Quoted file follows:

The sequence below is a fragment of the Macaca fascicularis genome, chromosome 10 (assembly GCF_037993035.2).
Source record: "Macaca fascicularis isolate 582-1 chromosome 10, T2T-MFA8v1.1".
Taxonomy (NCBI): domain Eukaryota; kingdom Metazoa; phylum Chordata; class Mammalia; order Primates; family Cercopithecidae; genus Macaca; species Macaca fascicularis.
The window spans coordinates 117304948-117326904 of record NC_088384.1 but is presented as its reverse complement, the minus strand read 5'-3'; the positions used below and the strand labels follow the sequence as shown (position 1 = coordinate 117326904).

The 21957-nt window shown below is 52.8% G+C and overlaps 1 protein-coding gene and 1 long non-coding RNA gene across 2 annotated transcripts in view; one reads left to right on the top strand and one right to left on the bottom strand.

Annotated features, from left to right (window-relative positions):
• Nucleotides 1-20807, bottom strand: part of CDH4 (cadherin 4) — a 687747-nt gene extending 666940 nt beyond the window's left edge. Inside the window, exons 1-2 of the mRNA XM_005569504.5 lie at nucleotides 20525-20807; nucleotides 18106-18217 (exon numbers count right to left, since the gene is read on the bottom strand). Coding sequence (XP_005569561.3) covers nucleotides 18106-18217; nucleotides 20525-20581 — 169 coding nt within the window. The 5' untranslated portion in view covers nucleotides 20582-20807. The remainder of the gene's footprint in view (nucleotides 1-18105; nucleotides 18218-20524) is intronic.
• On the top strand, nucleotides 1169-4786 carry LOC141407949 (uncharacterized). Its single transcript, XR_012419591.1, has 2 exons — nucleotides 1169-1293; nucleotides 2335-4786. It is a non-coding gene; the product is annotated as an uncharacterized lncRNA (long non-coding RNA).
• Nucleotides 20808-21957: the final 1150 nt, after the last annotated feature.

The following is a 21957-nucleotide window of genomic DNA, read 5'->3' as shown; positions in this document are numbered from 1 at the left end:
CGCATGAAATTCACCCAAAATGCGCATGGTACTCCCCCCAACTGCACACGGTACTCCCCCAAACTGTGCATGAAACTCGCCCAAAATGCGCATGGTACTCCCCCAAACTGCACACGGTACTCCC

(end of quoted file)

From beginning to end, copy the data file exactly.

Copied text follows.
The sequence below is a fragment of the Macaca fascicularis genome, chromosome 10 (assembly GCF_037993035.2).
Source record: "Macaca fascicularis isolate 582-1 chromosome 10, T2T-MFA8v1.1".
Taxonomy (NCBI): domain Eukaryota; kingdom Metazoa; phylum Chordata; class Mammalia; order Primates; family Cercopithecidae; genus Macaca; species Macaca fascicularis.
The window spans coordinates 117304948-117326904 of record NC_088384.1 but is presented as its reverse complement, the minus strand read 5'-3'; the positions used below and the strand labels follow the sequence as shown (position 1 = coordinate 117326904).

The 21957-nt window shown below is 52.8% G+C and overlaps 1 protein-coding gene and 1 long non-coding RNA gene across 2 annotated transcripts in view; one reads left to right on the top strand and one right to left on the bottom strand.

Annotated features, from left to right (window-relative positions):
• Nucleotides 1-20807, bottom strand: part of CDH4 (cadherin 4) — a 687747-nt gene extending 666940 nt beyond the window's left edge. Inside the window, exons 1-2 of the mRNA XM_005569504.5 lie at nucleotides 20525-20807; nucleotides 18106-18217 (exon numbers count right to left, since the gene is read on the bottom strand). Coding sequence (XP_005569561.3) covers nucleotides 18106-18217; nucleotides 20525-20581 — 169 coding nt within the window. The 5' untranslated portion in view covers nucleotides 20582-20807. The remainder of the gene's footprint in view (nucleotides 1-18105; nucleotides 18218-20524) is intronic.
• On the top strand, nucleotides 1169-4786 carry LOC141407949 (uncharacterized). Its single transcript, XR_012419591.1, has 2 exons — nucleotides 1169-1293; nucleotides 2335-4786. It is a non-coding gene; the product is annotated as an uncharacterized lncRNA (long non-coding RNA).
• Nucleotides 20808-21957: the final 1150 nt, after the last annotated feature.

The following is a 21957-nucleotide window of genomic DNA, read 5'->3' as shown; positions in this document are numbered from 1 at the left end:
CGCATGAAATTCACCCAAAATGCGCATGGTACTCCCCCCAACTGCACACGGTACTCCCCCAAACTGTGCATGAAACTCGCCCAAAATGCGCATGGTACTCCCCCAAACTGCACACGGTACTCCC